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    German Government in Hot Water Over Refugee Crisis

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    Major Migrant Crisis in Europe (1819)
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    Less than a week after German Chancellor Angela Merkel brokered a deal over the refugee crisis in an effort to save he coalition government from splitting, there are further signs of growing dissent within her party and the country as a whole.

    Merkel came in for criticism for wanting to set up transit zones on Germany's borders, where asylum seekers would be kept until they had been processed, with genuine refugees fleeing warzones — mainly Syrians — would be accepted, but economic migrants and others sent back to where they came from.

    Her policy was opposed by her coalition partner the Social Democratic Party of Germany (SPD) led by Sigmar Gabriel, who said the transit camps would be like detention centers. Meanwhile, Merkel, who leads the CDU party, also attracted the wrath of Bavarian CSU leader Horst Seehofer — the sister-party to the CDU — who demanded more action from Berlin to deal with the tens of thousands of refugees swarming into the southern state from Austria.

    In talks last week, Merkel backed down over transit camps and agreed to set up refugee centers and speed up the processing of refugees and the deportation of those refused asylum.

    The compromise would mean that refugees will be processed within weeks, rather than months, although critics question how the status of an asylum seeker can be established so quickly.

    Migrants wait on the bridge at the Austrian-German border between Braunau and Simbach at lake Inn near Passau, Germany, October 27, 2015
    © REUTERS / Michaela Rehle
    Migrants wait on the bridge at the Austrian-German border between Braunau and Simbach at lake Inn near Passau, Germany, October 27, 2015

    Robert Habeck, a member of Germany's opposition Green Party told the DPA news agency:

    "In other countries, most people have to wait a year before they can even apply for asylum. In this context, it is a complete mystery how the Federal government intends to conclude the process at special registration centers within a few weeks."

    Left-Hand, Right-Hand

    However, another rift appeared when Merkel's interior minister Thomas de Maiziere appeared to change the government's policy towards Syrian refugees, telling German radio that they would receive a modified refugee status and be barred from having family members join them.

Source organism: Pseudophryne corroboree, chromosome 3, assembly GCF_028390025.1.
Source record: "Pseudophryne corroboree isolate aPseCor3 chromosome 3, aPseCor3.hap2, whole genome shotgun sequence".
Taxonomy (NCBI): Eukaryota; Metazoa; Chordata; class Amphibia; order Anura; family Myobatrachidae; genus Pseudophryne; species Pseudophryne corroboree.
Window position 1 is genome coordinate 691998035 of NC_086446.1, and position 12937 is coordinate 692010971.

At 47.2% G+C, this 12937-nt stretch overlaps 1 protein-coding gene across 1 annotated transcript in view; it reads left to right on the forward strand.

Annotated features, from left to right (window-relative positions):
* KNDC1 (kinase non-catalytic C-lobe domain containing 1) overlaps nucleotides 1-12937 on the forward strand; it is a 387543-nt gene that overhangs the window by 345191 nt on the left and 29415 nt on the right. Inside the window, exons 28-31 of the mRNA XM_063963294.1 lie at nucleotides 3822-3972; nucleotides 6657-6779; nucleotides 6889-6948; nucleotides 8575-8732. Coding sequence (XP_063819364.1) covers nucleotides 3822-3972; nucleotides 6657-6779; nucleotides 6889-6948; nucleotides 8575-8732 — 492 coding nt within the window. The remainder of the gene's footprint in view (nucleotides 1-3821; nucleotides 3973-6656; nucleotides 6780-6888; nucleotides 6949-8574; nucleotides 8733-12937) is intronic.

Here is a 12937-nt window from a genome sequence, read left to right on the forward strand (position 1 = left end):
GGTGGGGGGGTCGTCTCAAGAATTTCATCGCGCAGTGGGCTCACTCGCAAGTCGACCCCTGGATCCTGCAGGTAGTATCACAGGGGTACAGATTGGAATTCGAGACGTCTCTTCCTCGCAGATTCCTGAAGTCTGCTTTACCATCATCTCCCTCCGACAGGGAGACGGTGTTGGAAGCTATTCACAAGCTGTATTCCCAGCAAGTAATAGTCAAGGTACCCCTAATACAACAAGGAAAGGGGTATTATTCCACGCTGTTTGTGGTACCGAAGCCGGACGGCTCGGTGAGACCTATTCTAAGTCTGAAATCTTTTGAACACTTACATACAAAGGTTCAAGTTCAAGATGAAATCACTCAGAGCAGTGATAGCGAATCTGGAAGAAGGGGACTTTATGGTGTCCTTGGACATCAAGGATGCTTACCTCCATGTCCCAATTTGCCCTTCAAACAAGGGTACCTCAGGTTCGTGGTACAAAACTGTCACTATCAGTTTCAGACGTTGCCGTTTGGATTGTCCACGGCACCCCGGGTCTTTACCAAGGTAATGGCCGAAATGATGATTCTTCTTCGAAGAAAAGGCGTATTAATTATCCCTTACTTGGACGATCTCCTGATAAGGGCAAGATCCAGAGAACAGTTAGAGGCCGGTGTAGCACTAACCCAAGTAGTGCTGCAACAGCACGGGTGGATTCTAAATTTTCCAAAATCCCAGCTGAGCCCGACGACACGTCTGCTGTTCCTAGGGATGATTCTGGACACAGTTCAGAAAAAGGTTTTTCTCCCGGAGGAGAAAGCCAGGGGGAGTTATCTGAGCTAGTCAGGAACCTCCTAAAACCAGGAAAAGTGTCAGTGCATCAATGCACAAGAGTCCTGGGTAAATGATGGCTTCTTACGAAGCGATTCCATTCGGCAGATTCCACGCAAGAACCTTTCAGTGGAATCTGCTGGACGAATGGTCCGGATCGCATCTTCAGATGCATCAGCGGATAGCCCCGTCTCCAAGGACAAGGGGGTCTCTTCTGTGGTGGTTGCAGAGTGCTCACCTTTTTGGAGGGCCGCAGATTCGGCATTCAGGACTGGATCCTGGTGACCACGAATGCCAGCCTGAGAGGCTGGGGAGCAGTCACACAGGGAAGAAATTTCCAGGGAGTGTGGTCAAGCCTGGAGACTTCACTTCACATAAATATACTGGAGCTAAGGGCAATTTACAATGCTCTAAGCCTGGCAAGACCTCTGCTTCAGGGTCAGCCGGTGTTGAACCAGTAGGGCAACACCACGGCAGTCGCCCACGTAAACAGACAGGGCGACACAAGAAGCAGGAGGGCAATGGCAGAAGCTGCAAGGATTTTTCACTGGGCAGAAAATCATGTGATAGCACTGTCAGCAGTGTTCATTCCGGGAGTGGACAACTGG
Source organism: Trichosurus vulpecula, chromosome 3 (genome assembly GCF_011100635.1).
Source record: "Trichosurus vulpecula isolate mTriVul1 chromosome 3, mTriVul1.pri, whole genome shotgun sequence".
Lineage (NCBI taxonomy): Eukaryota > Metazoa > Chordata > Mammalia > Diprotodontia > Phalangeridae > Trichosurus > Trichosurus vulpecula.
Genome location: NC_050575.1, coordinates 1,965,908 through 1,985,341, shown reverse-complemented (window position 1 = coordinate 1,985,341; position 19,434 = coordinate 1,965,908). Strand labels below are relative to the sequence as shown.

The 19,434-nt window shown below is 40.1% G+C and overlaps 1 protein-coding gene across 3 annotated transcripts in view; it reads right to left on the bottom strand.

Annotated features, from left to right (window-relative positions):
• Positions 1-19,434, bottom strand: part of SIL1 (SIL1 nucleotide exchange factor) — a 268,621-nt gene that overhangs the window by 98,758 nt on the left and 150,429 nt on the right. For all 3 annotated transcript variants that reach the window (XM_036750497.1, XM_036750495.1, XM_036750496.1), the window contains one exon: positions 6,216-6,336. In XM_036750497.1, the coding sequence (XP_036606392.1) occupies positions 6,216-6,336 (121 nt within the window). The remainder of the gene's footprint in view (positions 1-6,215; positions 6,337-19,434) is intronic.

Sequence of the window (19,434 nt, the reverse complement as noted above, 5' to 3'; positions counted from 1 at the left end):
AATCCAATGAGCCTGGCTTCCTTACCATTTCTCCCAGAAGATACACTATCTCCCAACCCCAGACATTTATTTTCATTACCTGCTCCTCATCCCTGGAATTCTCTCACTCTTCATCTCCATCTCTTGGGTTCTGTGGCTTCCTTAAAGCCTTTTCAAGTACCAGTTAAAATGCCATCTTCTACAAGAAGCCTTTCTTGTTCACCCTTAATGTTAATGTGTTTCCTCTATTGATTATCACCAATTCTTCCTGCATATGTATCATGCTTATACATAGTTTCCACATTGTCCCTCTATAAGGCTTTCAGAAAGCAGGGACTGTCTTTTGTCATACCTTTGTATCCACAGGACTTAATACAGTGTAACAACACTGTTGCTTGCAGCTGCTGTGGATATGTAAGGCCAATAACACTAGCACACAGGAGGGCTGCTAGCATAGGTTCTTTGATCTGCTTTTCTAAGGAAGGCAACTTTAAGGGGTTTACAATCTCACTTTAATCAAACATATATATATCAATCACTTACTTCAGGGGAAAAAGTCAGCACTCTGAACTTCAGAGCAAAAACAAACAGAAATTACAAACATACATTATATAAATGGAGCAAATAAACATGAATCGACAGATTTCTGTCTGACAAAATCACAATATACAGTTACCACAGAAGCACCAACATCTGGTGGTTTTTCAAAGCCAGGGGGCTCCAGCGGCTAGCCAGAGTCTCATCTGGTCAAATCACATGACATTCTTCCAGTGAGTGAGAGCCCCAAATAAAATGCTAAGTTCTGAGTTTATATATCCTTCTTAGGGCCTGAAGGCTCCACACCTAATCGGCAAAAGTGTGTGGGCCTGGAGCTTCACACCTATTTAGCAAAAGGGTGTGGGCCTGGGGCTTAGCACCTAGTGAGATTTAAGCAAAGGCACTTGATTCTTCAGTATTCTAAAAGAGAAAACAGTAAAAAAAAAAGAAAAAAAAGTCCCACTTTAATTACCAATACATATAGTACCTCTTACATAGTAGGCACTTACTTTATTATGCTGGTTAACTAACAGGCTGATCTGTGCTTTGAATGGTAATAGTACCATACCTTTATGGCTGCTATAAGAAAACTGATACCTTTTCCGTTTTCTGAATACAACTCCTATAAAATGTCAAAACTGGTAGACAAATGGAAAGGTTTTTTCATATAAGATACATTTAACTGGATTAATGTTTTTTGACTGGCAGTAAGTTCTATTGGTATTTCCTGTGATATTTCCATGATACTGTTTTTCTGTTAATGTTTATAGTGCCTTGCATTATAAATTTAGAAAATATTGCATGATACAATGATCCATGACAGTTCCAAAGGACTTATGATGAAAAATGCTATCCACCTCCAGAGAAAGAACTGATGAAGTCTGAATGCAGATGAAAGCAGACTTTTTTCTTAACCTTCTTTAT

A woman waits in front of a wall newspaper in the initial reception center for asylum seekers in Halle/Saale, Germany, Friday, Oct. 16, 2015.
    © AP Photo / Jens Meyer
    A woman waits in front of a wall newspaper in the initial reception center for asylum seekers in Halle/Saale, Germany, Friday, Oct. 16, 2015.

    Ralf Stegner, deputy chairman of the SPD — which is in coalition with the CDU/CSU Union parties — criticized de Maiziere's comments, saying the ban on family members joining male refugees would simply encourage more women and children to make the perilous journey from the Middle East to Europe.

    "It's off the table as far as the SPD is concerned," Stegner told German radio. "This won't wash with the SPD, and the CDU knows this perfectly well."

    A spokesperson for Merkel moved swiftly to say — despite what de Maiziere said — the refugee policy was unchanged. Asked if de Maiziere retained Merkel's confidence, government spokesman Steffen Seibert told a news conference: "Of course he does."

    Ulla Jelpke from the opposition Left Party told Reuters:

    "In this government the left hand doesn't know what the right hand is doing. The interior minister is treating the chancellor and his coalition partner with disrespect."

    Topic:
    Major Migrant Crisis in Europe (1819)

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    Tags:
    migrant quota, refugee crisis, split, domestic politics, asylum seekers, pressure, coalition, government, chaos, Christian Democratic Union/Christian Social Union (CDU/CSU), Satirical-Democratic Party (SDPU), Horst Seehofer, Angela Merkel, Sigmar Gabriel, Europe
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